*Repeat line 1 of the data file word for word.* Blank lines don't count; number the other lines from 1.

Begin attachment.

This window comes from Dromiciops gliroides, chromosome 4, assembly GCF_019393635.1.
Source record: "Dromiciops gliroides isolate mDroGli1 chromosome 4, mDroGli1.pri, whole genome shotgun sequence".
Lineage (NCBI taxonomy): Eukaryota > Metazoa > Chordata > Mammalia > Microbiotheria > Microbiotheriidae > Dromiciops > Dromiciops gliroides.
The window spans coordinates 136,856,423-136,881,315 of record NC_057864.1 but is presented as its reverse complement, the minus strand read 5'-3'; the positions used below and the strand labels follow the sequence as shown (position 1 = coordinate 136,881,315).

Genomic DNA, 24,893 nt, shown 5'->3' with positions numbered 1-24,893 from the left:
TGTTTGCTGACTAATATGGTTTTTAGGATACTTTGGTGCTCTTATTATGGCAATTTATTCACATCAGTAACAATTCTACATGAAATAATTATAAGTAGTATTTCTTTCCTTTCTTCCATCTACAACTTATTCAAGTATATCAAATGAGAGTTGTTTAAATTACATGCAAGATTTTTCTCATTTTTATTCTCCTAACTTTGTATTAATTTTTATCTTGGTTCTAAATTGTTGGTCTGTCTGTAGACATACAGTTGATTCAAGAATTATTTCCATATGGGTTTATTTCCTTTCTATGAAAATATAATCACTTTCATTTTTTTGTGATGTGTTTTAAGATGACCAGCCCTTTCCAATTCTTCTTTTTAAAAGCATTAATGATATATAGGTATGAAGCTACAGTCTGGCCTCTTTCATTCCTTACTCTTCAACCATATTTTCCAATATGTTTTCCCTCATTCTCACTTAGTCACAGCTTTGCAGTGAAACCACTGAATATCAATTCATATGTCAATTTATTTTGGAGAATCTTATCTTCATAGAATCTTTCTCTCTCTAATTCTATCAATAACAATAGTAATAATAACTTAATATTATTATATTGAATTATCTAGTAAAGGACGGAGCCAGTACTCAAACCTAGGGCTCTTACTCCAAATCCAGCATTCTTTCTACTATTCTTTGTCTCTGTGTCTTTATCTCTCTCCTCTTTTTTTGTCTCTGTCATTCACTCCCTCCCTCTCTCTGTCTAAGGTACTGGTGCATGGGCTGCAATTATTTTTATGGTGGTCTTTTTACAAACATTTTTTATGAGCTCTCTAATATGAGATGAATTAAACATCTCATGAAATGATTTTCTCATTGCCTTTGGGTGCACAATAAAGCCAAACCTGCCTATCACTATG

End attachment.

This window comes from Dromiciops gliroides, chromosome 4, assembly GCF_019393635.1.